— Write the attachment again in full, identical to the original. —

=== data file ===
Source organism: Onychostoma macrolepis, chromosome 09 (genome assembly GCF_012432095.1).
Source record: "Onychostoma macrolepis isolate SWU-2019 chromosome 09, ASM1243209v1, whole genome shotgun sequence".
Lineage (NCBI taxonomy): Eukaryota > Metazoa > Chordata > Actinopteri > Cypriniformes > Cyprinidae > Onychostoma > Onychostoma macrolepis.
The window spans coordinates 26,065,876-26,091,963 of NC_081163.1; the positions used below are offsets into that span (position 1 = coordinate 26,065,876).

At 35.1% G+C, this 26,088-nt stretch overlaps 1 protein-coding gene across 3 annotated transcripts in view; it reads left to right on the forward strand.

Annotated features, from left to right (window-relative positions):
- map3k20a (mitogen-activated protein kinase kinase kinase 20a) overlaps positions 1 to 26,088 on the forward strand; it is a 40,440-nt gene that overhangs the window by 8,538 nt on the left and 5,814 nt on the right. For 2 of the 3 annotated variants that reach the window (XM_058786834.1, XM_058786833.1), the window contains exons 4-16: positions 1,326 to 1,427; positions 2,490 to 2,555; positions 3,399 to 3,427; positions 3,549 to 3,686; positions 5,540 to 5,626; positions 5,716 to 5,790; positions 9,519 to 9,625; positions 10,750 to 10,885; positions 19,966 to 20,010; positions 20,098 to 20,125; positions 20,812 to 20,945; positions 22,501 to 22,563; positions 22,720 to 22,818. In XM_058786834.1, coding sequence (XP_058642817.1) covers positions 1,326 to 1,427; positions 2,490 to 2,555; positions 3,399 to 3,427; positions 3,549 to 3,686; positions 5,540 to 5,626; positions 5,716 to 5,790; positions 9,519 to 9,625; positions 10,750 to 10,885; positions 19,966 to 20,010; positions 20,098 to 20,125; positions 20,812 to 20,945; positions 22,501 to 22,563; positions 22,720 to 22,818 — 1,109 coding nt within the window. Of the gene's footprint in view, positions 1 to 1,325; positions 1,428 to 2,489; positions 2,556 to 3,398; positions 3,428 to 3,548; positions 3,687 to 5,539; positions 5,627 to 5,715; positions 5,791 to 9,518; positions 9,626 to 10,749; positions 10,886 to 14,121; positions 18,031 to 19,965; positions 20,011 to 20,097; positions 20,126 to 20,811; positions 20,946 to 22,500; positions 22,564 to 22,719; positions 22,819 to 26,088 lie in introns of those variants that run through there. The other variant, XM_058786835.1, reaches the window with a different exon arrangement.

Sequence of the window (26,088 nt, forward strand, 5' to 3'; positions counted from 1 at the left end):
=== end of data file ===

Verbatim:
Source organism: Onychostoma macrolepis, chromosome 09 (genome assembly GCF_012432095.1).
Source record: "Onychostoma macrolepis isolate SWU-2019 chromosome 09, ASM1243209v1, whole genome shotgun sequence".
Lineage (NCBI taxonomy): Eukaryota > Metazoa > Chordata > Actinopteri > Cypriniformes > Cyprinidae > Onychostoma > Onychostoma macrolepis.
The window spans coordinates 26,065,876-26,091,963 of NC_081163.1; the positions used below are offsets into that span (position 1 = coordinate 26,065,876).

At 35.1% G+C, this 26,088-nt stretch overlaps 1 protein-coding gene across 3 annotated transcripts in view; it reads left to right on the forward strand.

Annotated features, from left to right (window-relative positions):
- map3k20a (mitogen-activated protein kinase kinase kinase 20a) overlaps positions 1 to 26,088 on the forward strand; it is a 40,440-nt gene that overhangs the window by 8,538 nt on the left and 5,814 nt on the right. For 2 of the 3 annotated variants that reach the window (XM_058786834.1, XM_058786833.1), the window contains exons 4-16: positions 1,326 to 1,427; positions 2,490 to 2,555; positions 3,399 to 3,427; positions 3,549 to 3,686; positions 5,540 to 5,626; positions 5,716 to 5,790; positions 9,519 to 9,625; positions 10,750 to 10,885; positions 19,966 to 20,010; positions 20,098 to 20,125; positions 20,812 to 20,945; positions 22,501 to 22,563; positions 22,720 to 22,818. In XM_058786834.1, coding sequence (XP_058642817.1) covers positions 1,326 to 1,427; positions 2,490 to 2,555; positions 3,399 to 3,427; positions 3,549 to 3,686; positions 5,540 to 5,626; positions 5,716 to 5,790; positions 9,519 to 9,625; positions 10,750 to 10,885; positions 19,966 to 20,010; positions 20,098 to 20,125; positions 20,812 to 20,945; positions 22,501 to 22,563; positions 22,720 to 22,818 — 1,109 coding nt within the window. Of the gene's footprint in view, positions 1 to 1,325; positions 1,428 to 2,489; positions 2,556 to 3,398; positions 3,428 to 3,548; positions 3,687 to 5,539; positions 5,627 to 5,715; positions 5,791 to 9,518; positions 9,626 to 10,749; positions 10,886 to 14,121; positions 18,031 to 19,965; positions 20,011 to 20,097; positions 20,126 to 20,811; positions 20,946 to 22,500; positions 22,564 to 22,719; positions 22,819 to 26,088 lie in introns of those variants that run through there. The other variant, XM_058786835.1, reaches the window with a different exon arrangement.

Sequence of the window (26,088 nt, forward strand, 5' to 3'; positions counted from 1 at the left end):